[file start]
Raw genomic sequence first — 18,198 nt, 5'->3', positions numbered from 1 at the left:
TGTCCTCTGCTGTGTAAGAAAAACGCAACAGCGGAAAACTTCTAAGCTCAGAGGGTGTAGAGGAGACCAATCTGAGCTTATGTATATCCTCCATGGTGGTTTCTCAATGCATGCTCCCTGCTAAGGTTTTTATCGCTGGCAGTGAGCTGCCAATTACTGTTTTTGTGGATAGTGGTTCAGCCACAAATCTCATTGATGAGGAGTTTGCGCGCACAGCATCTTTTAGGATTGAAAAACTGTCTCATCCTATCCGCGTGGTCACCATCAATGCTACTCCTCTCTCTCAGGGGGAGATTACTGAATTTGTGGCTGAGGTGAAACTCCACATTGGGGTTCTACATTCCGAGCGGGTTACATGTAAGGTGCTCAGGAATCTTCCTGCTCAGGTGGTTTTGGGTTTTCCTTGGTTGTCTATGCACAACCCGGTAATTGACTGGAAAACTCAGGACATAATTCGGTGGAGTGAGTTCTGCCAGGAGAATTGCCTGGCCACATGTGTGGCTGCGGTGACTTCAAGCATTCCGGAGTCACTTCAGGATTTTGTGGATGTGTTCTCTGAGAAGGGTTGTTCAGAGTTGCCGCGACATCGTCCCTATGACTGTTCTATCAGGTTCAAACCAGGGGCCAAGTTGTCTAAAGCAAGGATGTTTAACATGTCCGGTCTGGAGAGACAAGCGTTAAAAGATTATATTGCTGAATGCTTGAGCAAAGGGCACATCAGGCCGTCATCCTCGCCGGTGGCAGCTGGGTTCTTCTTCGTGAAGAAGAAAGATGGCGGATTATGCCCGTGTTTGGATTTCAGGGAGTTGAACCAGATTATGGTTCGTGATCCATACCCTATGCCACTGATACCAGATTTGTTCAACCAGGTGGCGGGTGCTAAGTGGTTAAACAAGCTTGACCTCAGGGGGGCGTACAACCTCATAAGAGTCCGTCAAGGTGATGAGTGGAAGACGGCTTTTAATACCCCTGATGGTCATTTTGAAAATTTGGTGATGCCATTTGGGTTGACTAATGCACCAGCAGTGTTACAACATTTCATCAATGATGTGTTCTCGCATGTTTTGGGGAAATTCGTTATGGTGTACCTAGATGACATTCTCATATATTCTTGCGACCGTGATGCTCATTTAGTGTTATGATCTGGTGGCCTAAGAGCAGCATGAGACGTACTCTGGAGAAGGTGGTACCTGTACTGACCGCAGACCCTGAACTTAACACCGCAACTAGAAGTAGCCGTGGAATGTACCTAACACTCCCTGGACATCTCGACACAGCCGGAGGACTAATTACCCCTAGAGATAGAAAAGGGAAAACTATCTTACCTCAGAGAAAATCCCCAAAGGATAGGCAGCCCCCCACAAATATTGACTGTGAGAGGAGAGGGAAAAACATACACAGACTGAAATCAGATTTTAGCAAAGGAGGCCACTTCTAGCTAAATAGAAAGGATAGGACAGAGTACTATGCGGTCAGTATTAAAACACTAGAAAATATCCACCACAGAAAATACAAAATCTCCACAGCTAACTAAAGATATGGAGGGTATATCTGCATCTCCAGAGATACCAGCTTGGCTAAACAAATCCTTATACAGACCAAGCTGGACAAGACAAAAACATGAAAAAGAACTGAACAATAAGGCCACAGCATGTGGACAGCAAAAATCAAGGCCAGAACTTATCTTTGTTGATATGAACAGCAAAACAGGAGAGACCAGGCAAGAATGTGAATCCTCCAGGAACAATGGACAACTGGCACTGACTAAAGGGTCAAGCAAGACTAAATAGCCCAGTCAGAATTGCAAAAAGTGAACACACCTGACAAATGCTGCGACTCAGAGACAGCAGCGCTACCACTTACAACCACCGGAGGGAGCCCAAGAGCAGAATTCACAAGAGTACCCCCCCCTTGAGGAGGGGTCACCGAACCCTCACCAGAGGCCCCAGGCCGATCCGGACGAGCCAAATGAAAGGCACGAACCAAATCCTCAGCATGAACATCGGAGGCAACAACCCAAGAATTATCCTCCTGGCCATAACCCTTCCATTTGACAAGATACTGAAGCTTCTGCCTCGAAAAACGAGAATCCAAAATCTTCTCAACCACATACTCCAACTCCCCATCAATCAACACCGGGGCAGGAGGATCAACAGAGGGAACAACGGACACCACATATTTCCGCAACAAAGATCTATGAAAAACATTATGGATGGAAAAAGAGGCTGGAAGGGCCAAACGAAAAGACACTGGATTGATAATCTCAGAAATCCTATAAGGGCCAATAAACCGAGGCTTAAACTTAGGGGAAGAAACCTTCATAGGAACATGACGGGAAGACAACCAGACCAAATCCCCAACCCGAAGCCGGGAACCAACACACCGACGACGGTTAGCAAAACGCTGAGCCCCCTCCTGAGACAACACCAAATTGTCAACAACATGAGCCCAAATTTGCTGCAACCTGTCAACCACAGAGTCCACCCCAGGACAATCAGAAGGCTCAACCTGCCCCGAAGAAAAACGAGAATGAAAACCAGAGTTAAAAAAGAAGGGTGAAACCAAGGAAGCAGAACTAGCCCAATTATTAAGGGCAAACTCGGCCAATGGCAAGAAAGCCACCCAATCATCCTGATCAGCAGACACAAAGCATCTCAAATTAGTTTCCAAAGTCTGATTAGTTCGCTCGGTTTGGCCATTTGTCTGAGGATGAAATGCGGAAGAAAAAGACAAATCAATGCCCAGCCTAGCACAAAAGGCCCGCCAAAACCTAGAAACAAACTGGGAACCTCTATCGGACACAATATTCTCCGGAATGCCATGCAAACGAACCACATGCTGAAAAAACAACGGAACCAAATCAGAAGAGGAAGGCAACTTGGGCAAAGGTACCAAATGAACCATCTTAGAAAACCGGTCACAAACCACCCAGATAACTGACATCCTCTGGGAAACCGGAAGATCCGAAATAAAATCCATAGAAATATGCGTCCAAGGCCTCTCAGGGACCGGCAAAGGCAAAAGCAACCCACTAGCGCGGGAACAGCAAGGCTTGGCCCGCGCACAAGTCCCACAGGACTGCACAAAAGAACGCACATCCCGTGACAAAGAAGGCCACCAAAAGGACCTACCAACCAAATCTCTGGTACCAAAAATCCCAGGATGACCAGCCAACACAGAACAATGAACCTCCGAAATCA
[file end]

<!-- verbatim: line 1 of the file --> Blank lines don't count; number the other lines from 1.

Raw genomic sequence first — 18,198 nt, 5'->3', positions numbered from 1 at the left: